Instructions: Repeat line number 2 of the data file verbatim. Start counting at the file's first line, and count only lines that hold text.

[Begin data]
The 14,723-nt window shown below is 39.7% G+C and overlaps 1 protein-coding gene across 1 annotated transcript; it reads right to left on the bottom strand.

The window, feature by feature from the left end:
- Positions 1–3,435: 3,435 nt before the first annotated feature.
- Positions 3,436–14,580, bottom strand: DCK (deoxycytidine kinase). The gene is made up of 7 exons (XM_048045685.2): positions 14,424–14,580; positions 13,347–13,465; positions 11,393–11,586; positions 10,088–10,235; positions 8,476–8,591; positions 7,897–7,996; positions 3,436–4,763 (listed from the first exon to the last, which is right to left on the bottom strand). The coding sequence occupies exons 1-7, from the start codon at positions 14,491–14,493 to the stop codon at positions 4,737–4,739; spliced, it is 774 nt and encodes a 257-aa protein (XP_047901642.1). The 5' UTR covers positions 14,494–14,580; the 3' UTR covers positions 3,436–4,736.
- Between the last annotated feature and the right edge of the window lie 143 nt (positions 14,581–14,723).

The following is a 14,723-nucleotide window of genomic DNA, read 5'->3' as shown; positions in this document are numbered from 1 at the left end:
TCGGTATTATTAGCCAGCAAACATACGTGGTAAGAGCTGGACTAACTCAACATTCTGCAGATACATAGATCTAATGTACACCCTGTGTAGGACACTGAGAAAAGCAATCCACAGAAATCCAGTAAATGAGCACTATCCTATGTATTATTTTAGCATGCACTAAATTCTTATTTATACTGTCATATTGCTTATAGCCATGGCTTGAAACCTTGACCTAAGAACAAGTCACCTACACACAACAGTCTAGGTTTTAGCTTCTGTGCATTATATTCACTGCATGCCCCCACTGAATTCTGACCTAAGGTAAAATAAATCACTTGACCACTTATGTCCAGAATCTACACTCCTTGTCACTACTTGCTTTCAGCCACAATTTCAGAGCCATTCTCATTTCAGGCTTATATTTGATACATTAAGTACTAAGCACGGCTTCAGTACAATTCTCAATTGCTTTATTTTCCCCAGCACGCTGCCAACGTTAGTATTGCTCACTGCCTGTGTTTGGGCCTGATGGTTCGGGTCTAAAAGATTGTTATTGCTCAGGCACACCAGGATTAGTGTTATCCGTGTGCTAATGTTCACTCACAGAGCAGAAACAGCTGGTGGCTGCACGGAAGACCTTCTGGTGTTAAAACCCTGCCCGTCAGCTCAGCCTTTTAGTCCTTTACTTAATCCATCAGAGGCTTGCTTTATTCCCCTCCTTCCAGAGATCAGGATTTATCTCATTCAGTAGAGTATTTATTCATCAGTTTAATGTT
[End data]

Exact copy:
The window, feature by feature from the left end: